Very small-batch jerky

While Beef Jerky Outlet sells its products at 100 stores and online, this jerky was prepared for a competition at Elliotborough Mini Bar. File

The president of Beef Jerky Outlet, which today is opening the first of two planned Charleston area stores, says his company is committed to continuing to purchase and process domestic meat, despite the increased availability of low-cost beef from Brazil and Argentina.

“We like to say that the South American mass-market product you would buy in a store today was likely manufactured 6 to 12 months ago,” Paul Lyons says, adding that the 100 varieties sold in his company’s stores are generally no more than 2 months old.

“There is a discernible difference in freshness and taste in our product,” he continues. “We know our customers appreciate the quality of our product.”

According to Brian Nummer of Utah State University, who helped develop USDA jerky production guidelines, other U.S. small-batch producers have lately had to rework their business plans to contend with competition from imports. But Lyons maintains game meat from New Zealand represents the only exception to his sourcing principle, which holds that American beef and turkey are more carefully regulated prior to slaughter.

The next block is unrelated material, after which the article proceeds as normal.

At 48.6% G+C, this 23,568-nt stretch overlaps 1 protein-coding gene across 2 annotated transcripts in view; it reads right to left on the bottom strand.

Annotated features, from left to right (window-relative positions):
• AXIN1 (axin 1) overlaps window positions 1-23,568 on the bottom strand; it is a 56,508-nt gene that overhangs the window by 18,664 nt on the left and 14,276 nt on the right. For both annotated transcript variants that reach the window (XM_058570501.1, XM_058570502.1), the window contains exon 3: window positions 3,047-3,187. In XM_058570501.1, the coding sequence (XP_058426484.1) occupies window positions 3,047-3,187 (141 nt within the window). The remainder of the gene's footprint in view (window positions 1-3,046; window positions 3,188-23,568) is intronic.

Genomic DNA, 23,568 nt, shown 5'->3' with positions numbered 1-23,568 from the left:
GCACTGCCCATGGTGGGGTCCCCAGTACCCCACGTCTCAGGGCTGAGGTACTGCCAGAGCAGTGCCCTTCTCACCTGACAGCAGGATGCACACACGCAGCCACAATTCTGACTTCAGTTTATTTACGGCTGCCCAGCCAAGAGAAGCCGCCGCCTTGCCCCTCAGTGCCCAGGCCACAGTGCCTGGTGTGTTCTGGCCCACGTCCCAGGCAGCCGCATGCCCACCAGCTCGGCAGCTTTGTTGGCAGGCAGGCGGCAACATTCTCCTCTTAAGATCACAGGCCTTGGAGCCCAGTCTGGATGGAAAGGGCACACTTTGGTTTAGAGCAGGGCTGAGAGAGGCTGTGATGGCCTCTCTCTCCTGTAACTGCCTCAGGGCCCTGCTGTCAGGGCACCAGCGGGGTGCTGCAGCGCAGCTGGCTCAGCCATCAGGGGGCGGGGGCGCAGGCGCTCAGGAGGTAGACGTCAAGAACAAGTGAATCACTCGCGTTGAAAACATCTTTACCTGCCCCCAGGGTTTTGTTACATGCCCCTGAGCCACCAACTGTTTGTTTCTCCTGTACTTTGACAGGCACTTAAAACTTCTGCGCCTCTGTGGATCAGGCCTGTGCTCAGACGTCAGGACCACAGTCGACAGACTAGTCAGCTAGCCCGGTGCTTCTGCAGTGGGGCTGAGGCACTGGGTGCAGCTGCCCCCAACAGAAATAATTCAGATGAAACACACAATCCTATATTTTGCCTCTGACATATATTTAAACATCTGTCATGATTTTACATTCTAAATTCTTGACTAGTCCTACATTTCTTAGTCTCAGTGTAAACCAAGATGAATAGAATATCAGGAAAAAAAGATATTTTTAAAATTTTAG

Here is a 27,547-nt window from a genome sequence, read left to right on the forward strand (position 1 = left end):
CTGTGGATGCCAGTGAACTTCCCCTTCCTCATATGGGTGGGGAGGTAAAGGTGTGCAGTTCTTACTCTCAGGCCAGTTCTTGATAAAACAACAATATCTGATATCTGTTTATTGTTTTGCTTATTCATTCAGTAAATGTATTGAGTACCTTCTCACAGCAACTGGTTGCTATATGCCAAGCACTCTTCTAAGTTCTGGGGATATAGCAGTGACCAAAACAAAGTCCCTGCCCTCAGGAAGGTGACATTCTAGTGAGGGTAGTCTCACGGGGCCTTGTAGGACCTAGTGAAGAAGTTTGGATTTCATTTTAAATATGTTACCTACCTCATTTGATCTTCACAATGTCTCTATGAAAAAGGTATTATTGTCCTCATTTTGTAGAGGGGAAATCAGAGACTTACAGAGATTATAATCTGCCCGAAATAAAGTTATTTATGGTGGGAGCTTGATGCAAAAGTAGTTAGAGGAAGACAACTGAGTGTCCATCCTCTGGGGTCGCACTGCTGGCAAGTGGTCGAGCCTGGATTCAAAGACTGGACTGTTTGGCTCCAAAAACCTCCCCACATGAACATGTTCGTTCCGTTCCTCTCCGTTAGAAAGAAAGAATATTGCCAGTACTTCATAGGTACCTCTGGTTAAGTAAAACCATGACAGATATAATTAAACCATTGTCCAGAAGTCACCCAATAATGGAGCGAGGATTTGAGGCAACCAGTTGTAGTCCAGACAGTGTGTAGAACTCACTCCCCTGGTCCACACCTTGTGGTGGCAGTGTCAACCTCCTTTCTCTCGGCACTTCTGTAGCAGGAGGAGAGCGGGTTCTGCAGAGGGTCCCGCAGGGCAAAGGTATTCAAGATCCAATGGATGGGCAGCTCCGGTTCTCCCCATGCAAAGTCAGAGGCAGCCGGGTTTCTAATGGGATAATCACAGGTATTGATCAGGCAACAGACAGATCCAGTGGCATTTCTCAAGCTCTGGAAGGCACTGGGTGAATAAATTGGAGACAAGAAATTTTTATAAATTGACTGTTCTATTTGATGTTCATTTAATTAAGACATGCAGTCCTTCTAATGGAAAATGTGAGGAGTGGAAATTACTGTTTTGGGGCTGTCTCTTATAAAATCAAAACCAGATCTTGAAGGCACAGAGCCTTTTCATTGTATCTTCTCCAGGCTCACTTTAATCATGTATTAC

Lyons says all of the beef snacks sold at Beef Jerky Outlet are made from top, bottom or eye of round. Although he declined to specify the source, he said, “The meat comes from well-known reputable processors who work under USDA supervision.”

Beef Jerky Outlet makes its jerky at a pair of factories in Tennessee and Michigan, 30 to 50 pounds at a time.

Since the company started franchising in 2010, it’s opened more than 100 locations. The new store at 85A S. Market St. is operated by Keith Powell of Summit Industrial Flooring and Kim Powell of Woodhouse Day Spa, also a franchise.

“We are scouting our next location, most likely King Street or Tanger Outlets,” Kim Powell says.

Despite economic pressures on the beef jerky supply chain, Beef Jerky Outlet has likely been helped along by a surge in jerky demand.

Company spokeswoman Jenn Szlatcha wouldn’t speculate as to why the chain has flourished in the Southeast, but nearly 70 million Americans last year reported snacking on dried or cured meat. The Washington Post in 2017 noted that jerky was second only to potato chips in the salty snack category, as measured by customer spending nationwide.

Reach Hanna Raskin at 843-937-5560 and follow her on Twitter @hannaraskin.

Food editor and chief critic

Eating all of the chicken livers just as fast as I can.

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